Sunil Sharma, Executive Director and Chief Investment Officer of Sanctum Wealth Management, participated in a panel discussion at the Morningstar Investment Conference. Below is an excerpt.
The client segment that you're dealing with is slightly different, maybe HNIs or ultra HNIs. What approach are you taking? Are you looking only at pure equity or getting equity exposure through other sources like structured products and so on?
The one benefit of working with ultra HNIs is that they have the luxury of patience.
The common investor puts in some money and is feverishly looking for returns. The luxury of being in the ultra HNI space is you get to sit back and wait for opportunity and wait for the right prices. Patience is a virtue when it comes to investing in the market. We're fortunate that we work with ultra HNIs and we work in a way that is far more longer term. The horizons are far longer which again leads to higher return sets.
A lot of the investors we work with are sophisticated investors and they have seen the benefits that accrue from investing over longer-term periods. We try to educate the people we work with on understanding the key decision factors that are required at crucial times in the market and that can often mean the difference between a sub-par and a phenomenal return.
We have a model where we break down the asset classes into their individual flows. This enables us to compare equity, fixed income and another commodity and look at them on a relative attractiveness basis. What we're finding is on yield, equities are actually starting to look more attractive because we've had this decline in the tenure and so the forward expectations for equities, despite valuation concerns, are relatively more attractive today. That’s why we have a slight overweight currently on equities, we also have a slight overweight on bonds and are underweight gold.
Can you talk more about the kind of approach that you use when it comes to asset allocation? Do your clients look at strategic asset allocation, tactical allocation or just focus on a single asset class?
We meet guys who will tell us that are 100% into equities and some who are 100% in debt or fixed deposits. Our task is to ensure that the client is not doing something that we believe will be detrimental to their future returns. And if we feel that's the case, then we step in and we try and have a rational discussion around the goals. Generally, clients have a very set risk preference that they are looking to follow and then they also allocate monies to different managers. So, we don't always work with the entire portfolio that an HNI would want managed but a subset of that.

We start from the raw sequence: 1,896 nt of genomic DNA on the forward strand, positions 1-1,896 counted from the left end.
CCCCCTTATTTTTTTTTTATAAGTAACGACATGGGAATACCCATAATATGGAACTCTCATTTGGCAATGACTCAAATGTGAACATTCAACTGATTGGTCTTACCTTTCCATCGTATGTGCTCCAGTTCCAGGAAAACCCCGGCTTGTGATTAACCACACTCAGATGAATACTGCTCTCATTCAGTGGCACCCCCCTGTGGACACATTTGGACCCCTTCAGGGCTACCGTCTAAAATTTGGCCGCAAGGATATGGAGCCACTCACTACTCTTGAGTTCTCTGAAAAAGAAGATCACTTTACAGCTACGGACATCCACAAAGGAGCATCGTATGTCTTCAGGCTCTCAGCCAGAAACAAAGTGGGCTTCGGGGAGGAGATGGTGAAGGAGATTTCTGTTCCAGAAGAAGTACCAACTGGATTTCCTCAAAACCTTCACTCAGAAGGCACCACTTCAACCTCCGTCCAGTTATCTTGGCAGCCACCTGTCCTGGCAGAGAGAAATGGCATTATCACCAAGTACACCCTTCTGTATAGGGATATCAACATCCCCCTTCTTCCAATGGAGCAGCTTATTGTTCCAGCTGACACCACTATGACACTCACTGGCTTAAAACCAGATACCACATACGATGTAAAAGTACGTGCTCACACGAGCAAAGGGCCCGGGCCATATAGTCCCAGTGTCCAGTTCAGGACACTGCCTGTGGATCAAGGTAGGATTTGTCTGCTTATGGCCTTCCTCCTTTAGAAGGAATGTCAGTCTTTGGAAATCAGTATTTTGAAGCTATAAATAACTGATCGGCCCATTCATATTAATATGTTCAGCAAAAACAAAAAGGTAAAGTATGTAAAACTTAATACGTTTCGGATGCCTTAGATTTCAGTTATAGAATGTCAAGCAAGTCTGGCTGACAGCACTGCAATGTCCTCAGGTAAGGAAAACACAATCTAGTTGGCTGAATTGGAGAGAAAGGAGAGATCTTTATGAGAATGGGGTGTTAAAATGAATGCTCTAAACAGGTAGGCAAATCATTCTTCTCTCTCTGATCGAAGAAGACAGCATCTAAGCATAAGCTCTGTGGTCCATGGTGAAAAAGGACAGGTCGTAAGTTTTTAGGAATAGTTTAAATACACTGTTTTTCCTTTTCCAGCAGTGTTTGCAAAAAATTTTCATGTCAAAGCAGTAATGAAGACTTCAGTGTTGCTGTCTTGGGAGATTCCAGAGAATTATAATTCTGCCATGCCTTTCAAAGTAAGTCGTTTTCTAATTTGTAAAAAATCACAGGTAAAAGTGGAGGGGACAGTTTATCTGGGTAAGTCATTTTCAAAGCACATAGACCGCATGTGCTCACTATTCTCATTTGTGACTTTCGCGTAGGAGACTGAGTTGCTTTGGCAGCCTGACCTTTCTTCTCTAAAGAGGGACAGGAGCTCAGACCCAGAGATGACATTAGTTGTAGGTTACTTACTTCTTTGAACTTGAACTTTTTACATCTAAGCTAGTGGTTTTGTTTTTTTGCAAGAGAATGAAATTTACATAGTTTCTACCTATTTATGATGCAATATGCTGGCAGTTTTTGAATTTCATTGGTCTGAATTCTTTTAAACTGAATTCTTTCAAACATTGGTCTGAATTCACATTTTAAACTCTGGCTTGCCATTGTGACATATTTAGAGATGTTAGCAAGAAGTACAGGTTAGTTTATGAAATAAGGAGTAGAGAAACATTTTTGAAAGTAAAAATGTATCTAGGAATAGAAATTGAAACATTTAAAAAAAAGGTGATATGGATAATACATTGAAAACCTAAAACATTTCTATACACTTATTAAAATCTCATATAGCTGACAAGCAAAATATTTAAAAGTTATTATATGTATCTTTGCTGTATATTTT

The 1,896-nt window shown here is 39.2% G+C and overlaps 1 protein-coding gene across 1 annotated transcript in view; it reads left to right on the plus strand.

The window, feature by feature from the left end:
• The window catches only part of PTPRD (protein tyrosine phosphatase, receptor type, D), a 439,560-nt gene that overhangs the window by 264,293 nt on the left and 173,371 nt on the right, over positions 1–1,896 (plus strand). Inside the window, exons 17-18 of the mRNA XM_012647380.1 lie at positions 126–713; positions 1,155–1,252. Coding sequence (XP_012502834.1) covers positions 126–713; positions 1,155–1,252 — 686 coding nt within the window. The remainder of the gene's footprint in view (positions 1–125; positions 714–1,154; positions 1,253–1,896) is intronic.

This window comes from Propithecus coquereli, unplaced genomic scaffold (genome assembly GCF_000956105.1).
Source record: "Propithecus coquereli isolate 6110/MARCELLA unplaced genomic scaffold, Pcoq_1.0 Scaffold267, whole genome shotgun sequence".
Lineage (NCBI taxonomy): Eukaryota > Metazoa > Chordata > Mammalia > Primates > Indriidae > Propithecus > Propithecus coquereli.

In the next 3 to 5 years almost all of us will be facing a decision under a certain amount of stress or duress. And how we respond at those times is what asset allocation is all about.
For me, asset allocation is about loss avoidance and creating a structure which allows clients to side step volatility. It is being positioned to be able to avoid making irrational and emotional decisions. It is about managing risk. Having a system where you know what your plan is going into a correction, not trying to figure out what your plan is when you're down 20%.
What are the key investment themes that you are looking at for the coming year or maybe the next couple of years?
In terms of investment themes, we are focusing on the automobile sector.
Energy is very interesting because there are a number of dynamics in terms of sectors that are changing. That is also reasonably valued.
There there is financial. Credit in India today is 52% of GDP. In the U.S. and in China, it's over 150% of GDP in each country. Our credit card penetration is somewhere around mid-single-digits. If we get to any kind of an emerging market average or a developed market average that number is multiples higher. So financial is another area we are very interested in.
Beyond that, the other typical area would be pharma and specialty chemicals. And then I would add cement.